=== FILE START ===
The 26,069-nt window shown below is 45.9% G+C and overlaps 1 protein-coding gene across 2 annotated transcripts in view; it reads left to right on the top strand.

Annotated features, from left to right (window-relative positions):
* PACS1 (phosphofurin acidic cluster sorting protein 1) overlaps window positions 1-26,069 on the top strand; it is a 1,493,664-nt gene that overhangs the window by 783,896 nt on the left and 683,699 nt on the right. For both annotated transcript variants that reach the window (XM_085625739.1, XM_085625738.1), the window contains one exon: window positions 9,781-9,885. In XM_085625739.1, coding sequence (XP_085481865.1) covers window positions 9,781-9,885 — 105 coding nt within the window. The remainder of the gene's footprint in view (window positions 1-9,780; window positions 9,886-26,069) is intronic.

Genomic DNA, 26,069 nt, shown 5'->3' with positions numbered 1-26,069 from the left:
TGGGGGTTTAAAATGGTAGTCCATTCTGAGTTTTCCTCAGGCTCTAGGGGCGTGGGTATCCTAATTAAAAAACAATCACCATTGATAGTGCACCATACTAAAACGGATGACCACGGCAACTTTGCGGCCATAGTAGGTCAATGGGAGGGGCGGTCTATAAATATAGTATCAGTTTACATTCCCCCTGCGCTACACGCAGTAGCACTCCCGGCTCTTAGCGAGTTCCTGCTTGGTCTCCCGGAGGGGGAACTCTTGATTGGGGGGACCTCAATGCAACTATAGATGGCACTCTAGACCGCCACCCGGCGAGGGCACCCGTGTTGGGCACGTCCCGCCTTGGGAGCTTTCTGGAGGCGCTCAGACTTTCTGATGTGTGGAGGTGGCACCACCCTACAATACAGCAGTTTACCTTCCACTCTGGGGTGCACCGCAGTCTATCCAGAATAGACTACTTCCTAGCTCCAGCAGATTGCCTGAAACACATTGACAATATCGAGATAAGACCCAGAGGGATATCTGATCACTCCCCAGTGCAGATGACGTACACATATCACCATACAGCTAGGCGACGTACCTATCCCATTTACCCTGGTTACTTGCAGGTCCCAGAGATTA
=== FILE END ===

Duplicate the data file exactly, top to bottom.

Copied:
The 26,069-nt window shown below is 45.9% G+C and overlaps 1 protein-coding gene across 2 annotated transcripts in view; it reads left to right on the top strand.

Annotated features, from left to right (window-relative positions):
* PACS1 (phosphofurin acidic cluster sorting protein 1) overlaps window positions 1-26,069 on the top strand; it is a 1,493,664-nt gene that overhangs the window by 783,896 nt on the left and 683,699 nt on the right. For both annotated transcript variants that reach the window (XM_085625739.1, XM_085625738.1), the window contains one exon: window positions 9,781-9,885. In XM_085625739.1, coding sequence (XP_085481865.1) covers window positions 9,781-9,885 — 105 coding nt within the window. The remainder of the gene's footprint in view (window positions 1-9,780; window positions 9,886-26,069) is intronic.

Genomic DNA, 26,069 nt, shown 5'->3' with positions numbered 1-26,069 from the left:
TGGGGGTTTAAAATGGTAGTCCATTCTGAGTTTTCCTCAGGCTCTAGGGGCGTGGGTATCCTAATTAAAAAACAATCACCATTGATAGTGCACCATACTAAAACGGATGACCACGGCAACTTTGCGGCCATAGTAGGTCAATGGGAGGGGCGGTCTATAAATATAGTATCAGTTTACATTCCCCCTGCGCTACACGCAGTAGCACTCCCGGCTCTTAGCGAGTTCCTGCTTGGTCTCCCGGAGGGGGAACTCTTGATTGGGGGGACCTCAATGCAACTATAGATGGCACTCTAGACCGCCACCCGGCGAGGGCACCCGTGTTGGGCACGTCCCGCCTTGGGAGCTTTCTGGAGGCGCTCAGACTTTCTGATGTGTGGAGGTGGCACCACCCTACAATACAGCAGTTTACCTTCCACTCTGGGGTGCACCGCAGTCTATCCAGAATAGACTACTTCCTAGCTCCAGCAGATTGCCTGAAACACATTGACAATATCGAGATAAGACCCAGAGGGATATCTGATCACTCCCCAGTGCAGATGACGTACACATATCACCATACAGCTAGGCGACGTACCTATCCCATTTACCCTGGTTACTTGCAGGTCCCAGAGATTA